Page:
Trick or treat..Smell my feet..IMC

To many people, Halloween strictly means candy, tricks, costumes, and monsters. However, Halloween actually has a history rooted in religious conquests and power struggles; a characteristic that most people are unaware of. This national holiday dates back to Celtic pagan festivals that celebrated the end of the harvest season.Druid ceremony They believed that on this day the spirits would come back to earth and roam free; causing mischief and looking for living souls to possess. The people would dress up in frightening costumes, make blood sacrifices and leave food outside of their front doors in an attempt to ward off the evil spirits and appease their appetites. Halloween only fundamentally changed when the Romans took the Celtic lands and forced Christianity among its people. The Romans adopted the Celtic celebrations, infusing their religious beliefs into the concepts, and named it “All Saints Day” in order to honor the saints that did not have a day of their own.  By the 1500s, “All Saint’s Day” had become “All Hallows’ Day”, and the Celtic festival had begun to be known as All Hallows’ Evening, Hallow Evening, and eventually… Halloween. 
This holiday fell somewhat dormant until 1921 when the first citywide celebration of Halloween began in Anoka, Minnesota; followed by New York and L.A. Only about 5% of the American population celebrated this holiday until now, as it has become one of the most celebrated holidays in the US. With this mainstream evolution in mind, many businesses are in debt to the creators of such a day. From candy to costumes, this day turns out to be one of the most profitable of the year, making the importance of marketing efforts vitally important. The goal of the holiday is no longer to ward off evil spirits; but rather to have the best costume and best collection of candy. For one day every year, people feel it necessary to build a costume based on their perception of a person, product, or trend; driving attention to some of the biggest “hits” of the year. Since everyone is now participating in the tradition, the role of marketers is to offer these costumes and candies to every main audience of Halloween: children, parents, teenagers, and young adults, in hope that their variety will be selected as the “hot item” this year.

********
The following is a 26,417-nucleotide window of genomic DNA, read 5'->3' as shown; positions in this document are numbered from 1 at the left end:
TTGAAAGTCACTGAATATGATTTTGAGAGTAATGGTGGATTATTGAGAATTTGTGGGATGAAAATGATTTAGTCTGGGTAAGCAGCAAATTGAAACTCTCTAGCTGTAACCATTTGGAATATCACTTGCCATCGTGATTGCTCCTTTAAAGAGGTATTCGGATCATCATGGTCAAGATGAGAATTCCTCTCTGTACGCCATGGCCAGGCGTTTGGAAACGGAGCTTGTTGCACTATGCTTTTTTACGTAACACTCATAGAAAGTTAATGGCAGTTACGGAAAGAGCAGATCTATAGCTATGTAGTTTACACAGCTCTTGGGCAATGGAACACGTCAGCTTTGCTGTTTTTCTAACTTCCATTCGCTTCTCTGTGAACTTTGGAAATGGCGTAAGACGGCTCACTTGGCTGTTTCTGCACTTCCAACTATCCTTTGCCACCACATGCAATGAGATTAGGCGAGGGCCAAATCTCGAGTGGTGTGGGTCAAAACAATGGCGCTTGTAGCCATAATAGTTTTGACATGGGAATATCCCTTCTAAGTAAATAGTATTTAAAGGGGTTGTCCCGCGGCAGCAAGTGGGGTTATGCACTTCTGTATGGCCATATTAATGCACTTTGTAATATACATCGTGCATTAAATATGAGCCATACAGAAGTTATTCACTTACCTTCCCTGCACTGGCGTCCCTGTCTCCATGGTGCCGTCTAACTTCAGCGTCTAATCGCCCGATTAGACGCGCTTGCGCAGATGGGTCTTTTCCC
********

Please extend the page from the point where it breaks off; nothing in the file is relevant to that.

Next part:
Jared Sales, Sally Shupe, Oliver Evans